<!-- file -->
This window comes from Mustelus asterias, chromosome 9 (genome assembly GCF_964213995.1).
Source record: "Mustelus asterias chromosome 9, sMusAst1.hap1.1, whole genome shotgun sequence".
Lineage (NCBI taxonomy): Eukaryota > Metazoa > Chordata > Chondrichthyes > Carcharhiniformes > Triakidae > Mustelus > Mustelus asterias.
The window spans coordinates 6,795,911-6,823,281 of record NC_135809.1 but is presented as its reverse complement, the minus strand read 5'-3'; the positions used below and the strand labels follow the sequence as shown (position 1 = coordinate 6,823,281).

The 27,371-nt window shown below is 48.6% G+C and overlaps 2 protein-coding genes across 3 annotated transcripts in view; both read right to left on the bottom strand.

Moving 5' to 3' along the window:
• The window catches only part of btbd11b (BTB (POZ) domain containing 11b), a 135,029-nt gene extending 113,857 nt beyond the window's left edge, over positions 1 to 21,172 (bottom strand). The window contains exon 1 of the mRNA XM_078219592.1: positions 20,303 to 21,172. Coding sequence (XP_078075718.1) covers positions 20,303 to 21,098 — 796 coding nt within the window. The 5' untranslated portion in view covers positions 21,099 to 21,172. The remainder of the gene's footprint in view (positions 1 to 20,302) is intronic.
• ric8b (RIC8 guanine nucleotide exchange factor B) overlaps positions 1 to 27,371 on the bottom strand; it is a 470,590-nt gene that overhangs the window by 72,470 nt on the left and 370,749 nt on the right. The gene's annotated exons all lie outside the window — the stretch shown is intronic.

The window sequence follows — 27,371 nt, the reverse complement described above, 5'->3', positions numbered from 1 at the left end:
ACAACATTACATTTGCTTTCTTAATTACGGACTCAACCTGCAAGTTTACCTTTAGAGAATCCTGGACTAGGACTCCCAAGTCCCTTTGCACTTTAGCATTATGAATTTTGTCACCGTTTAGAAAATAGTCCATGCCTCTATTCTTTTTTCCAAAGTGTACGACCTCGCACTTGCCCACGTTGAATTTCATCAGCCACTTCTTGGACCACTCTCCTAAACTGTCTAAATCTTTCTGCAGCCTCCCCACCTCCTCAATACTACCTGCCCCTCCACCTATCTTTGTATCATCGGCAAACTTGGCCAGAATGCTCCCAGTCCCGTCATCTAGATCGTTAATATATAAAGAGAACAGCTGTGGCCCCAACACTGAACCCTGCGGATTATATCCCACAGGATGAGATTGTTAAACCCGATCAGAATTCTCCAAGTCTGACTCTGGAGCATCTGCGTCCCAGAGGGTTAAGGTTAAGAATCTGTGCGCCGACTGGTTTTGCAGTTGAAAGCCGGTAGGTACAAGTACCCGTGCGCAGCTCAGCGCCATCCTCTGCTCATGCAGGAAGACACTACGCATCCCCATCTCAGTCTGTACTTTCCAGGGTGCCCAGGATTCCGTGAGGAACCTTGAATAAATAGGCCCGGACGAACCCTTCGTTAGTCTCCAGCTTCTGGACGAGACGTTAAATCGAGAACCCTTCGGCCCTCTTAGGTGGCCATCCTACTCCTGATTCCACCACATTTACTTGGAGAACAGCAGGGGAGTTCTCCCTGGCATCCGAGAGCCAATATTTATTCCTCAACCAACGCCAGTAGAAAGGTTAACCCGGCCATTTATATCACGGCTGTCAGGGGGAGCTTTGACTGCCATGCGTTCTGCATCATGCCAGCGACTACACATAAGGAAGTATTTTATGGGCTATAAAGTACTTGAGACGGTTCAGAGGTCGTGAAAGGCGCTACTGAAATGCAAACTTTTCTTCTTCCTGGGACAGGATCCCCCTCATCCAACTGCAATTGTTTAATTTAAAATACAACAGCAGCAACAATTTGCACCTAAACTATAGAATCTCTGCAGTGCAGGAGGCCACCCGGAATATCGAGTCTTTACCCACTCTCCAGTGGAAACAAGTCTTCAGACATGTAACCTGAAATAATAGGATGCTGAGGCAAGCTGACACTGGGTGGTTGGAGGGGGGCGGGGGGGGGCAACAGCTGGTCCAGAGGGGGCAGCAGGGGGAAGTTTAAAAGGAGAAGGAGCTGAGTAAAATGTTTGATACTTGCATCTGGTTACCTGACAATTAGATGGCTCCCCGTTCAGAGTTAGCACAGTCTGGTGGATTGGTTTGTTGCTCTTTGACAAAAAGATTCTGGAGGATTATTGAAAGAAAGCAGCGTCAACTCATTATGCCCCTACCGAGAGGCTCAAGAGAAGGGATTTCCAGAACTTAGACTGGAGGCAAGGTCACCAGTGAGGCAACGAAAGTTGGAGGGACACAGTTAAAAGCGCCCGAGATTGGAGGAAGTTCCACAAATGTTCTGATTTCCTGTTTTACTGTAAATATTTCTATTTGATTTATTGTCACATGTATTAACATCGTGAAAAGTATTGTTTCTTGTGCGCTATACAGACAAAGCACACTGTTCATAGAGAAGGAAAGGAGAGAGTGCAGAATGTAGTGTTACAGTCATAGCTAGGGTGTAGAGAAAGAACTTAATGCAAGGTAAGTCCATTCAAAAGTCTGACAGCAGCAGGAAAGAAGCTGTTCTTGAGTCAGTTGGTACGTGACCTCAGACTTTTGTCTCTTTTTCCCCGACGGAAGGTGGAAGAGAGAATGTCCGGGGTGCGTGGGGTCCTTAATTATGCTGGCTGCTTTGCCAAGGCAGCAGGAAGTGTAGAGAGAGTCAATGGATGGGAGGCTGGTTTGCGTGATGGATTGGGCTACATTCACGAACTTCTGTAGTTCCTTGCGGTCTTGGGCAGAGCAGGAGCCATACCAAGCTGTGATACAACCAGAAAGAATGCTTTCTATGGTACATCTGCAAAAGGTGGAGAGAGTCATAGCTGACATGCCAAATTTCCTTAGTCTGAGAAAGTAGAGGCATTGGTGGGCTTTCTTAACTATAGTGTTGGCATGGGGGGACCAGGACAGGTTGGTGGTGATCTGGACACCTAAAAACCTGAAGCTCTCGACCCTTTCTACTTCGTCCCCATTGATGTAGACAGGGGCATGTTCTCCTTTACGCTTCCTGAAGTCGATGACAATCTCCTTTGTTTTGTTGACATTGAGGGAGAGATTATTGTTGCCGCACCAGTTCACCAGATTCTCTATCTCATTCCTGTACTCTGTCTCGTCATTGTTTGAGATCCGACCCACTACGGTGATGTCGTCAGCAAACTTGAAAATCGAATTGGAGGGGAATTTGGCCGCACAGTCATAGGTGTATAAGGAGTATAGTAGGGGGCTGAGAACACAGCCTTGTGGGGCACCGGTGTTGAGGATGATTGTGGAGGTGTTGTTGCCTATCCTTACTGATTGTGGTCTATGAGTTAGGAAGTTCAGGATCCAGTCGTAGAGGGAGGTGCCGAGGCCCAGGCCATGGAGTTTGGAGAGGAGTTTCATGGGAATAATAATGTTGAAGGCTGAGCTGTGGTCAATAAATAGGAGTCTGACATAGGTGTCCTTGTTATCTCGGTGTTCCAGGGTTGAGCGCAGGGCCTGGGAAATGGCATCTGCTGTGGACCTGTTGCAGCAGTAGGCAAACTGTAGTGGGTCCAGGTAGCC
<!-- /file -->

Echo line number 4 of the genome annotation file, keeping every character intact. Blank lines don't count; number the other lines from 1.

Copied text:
The window spans coordinates 6,795,911-6,823,281 of record NC_135809.1 but is presented as its reverse complement, the minus strand read 5'-3'; the positions used below and the strand labels follow the sequence as shown (position 1 = coordinate 6,823,281).